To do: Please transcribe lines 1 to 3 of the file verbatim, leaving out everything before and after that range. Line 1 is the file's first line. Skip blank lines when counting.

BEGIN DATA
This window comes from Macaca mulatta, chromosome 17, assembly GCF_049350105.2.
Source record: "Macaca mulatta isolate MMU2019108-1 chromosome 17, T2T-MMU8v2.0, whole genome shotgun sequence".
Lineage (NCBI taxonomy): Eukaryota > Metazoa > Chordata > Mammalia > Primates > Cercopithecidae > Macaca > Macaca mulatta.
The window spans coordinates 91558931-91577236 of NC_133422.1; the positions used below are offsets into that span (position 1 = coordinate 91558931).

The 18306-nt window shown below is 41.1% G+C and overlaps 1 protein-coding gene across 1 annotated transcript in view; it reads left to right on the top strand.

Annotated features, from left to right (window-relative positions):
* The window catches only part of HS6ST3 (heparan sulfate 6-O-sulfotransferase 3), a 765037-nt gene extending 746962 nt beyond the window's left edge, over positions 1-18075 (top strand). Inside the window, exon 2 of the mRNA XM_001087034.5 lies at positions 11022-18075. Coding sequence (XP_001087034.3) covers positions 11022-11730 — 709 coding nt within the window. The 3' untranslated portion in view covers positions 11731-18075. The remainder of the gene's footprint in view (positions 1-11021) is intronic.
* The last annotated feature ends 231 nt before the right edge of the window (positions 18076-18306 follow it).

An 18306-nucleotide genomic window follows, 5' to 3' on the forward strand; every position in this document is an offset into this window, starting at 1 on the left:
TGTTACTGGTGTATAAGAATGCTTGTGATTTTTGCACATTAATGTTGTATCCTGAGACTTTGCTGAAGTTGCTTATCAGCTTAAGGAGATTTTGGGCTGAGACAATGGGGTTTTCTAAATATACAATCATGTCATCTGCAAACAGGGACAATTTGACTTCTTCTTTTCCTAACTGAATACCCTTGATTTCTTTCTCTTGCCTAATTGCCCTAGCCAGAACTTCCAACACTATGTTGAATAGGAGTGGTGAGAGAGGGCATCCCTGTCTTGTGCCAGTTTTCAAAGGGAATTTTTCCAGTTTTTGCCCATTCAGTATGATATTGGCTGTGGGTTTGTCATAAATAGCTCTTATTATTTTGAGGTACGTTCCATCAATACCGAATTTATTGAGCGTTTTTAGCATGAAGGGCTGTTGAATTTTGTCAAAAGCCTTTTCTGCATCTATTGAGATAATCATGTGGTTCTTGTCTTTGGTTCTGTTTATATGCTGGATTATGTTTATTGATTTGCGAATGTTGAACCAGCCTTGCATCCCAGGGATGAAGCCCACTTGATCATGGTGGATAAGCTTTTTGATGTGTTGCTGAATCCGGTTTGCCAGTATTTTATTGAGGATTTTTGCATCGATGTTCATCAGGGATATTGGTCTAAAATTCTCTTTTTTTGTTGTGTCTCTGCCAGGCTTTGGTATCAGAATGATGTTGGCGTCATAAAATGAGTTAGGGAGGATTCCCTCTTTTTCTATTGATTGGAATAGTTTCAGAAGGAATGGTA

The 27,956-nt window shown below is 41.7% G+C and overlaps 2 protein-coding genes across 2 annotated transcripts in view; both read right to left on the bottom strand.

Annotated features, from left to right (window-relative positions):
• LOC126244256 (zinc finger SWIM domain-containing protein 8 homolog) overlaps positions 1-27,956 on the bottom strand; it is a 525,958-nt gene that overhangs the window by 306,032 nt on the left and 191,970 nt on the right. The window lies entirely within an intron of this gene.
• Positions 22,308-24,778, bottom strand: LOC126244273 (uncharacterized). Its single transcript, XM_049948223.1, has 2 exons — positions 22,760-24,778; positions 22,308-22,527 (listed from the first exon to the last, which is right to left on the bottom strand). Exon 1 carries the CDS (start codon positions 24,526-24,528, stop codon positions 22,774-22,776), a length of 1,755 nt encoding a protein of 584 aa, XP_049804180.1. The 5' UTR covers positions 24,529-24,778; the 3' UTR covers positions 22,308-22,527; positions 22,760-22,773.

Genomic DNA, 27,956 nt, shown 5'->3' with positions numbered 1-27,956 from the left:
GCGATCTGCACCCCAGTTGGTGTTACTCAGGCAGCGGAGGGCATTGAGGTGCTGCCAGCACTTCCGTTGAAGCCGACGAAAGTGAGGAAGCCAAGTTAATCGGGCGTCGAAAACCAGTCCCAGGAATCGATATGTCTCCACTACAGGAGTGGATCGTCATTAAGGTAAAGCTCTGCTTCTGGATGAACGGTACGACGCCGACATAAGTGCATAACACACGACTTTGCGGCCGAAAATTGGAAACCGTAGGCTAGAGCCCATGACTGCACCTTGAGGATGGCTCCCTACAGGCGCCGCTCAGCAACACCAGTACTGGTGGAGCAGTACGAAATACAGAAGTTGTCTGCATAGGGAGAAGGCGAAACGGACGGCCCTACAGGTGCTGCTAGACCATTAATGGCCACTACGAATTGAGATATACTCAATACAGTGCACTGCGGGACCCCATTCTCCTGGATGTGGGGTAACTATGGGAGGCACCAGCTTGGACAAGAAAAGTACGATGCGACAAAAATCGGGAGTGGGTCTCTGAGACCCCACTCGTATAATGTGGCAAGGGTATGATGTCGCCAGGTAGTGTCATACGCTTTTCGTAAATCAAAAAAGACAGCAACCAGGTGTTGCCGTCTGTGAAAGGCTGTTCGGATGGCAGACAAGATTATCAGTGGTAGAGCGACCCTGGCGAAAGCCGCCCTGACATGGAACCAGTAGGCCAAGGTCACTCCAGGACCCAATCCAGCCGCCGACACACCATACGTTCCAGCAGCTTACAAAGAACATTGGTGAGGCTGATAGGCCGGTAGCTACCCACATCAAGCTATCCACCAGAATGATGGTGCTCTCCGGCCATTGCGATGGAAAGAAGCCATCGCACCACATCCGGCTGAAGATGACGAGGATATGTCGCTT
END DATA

This window comes from Macaca mulatta, chromosome 17, assembly GCF_049350105.2.
Source record: "Macaca mulatta isolate MMU2019108-1 chromosome 17, T2T-MMU8v2.0, whole genome shotgun sequence".
Lineage (NCBI taxonomy): Eukaryota > Metazoa > Chordata > Mammalia > Primates > Cercopithecidae > Macaca > Macaca mulatta.